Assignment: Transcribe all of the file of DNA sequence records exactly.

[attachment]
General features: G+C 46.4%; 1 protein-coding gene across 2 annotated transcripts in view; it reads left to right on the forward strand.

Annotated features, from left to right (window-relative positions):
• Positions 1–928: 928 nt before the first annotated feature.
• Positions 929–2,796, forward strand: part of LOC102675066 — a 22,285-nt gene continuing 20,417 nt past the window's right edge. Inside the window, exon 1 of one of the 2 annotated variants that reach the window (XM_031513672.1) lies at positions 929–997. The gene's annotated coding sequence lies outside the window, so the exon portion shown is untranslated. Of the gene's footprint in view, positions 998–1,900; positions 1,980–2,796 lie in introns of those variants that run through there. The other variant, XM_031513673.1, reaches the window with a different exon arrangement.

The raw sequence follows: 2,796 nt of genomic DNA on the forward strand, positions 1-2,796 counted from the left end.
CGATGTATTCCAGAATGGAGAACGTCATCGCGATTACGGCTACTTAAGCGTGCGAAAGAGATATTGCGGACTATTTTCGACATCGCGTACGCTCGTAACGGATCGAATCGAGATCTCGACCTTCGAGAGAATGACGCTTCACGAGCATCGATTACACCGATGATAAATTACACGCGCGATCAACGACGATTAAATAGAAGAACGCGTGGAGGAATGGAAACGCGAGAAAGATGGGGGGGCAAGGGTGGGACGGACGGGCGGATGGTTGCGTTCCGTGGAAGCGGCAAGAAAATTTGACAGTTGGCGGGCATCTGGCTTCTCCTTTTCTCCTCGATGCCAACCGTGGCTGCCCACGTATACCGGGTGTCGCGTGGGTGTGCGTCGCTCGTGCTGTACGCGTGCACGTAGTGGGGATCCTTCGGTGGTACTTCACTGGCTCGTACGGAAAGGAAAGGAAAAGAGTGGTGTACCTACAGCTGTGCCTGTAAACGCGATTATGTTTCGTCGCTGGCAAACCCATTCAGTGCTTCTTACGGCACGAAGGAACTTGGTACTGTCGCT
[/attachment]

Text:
General features: G+C 46.4%; 1 protein-coding gene across 2 annotated transcripts in view; it reads left to right on the forward strand.

Annotated features, from left to right (window-relative positions):
• Positions 1–928: 928 nt before the first annotated feature.
• Positions 929–2,796, forward strand: part of LOC102675066 — a 22,285-nt gene continuing 20,417 nt past the window's right edge. Inside the window, exon 1 of one of the 2 annotated variants that reach the window (XM_031513672.1) lies at positions 929–997. The gene's annotated coding sequence lies outside the window, so the exon portion shown is untranslated. Of the gene's footprint in view, positions 998–1,900; positions 1,980–2,796 lie in introns of those variants that run through there. The other variant, XM_031513673.1, reaches the window with a different exon arrangement.

The raw sequence follows: 2,796 nt of genomic DNA on the forward strand, positions 1-2,796 counted from the left end.
CGATGTATTCCAGAATGGAGAACGTCATCGCGATTACGGCTACTTAAGCGTGCGAAAGAGATATTGCGGACTATTTTCGACATCGCGTACGCTCGTAACGGATCGAATCGAGATCTCGACCTTCGAGAGAATGACGCTTCACGAGCATCGATTACACCGATGATAAATTACACGCGCGATCAACGACGATTAAATAGAAGAACGCGTGGAGGAATGGAAACGCGAGAAAGATGGGGGGGCAAGGGTGGGACGGACGGGCGGATGGTTGCGTTCCGTGGAAGCGGCAAGAAAATTTGACAGTTGGCGGGCATCTGGCTTCTCCTTTTCTCCTCGATGCCAACCGTGGCTGCCCACGTATACCGGGTGTCGCGTGGGTGTGCGTCGCTCGTGCTGTACGCGTGCACGTAGTGGGGATCCTTCGGTGGTACTTCACTGGCTCGTACGGAAAGGAAAGGAAAAGAGTGGTGTACCTACAGCTGTGCCTGTAAACGCGATTATGTTTCGTCGCTGGCAAACCCATTCAGTGCTTCTTACGGCACGAAGGAACTTGGTACTGTCGCT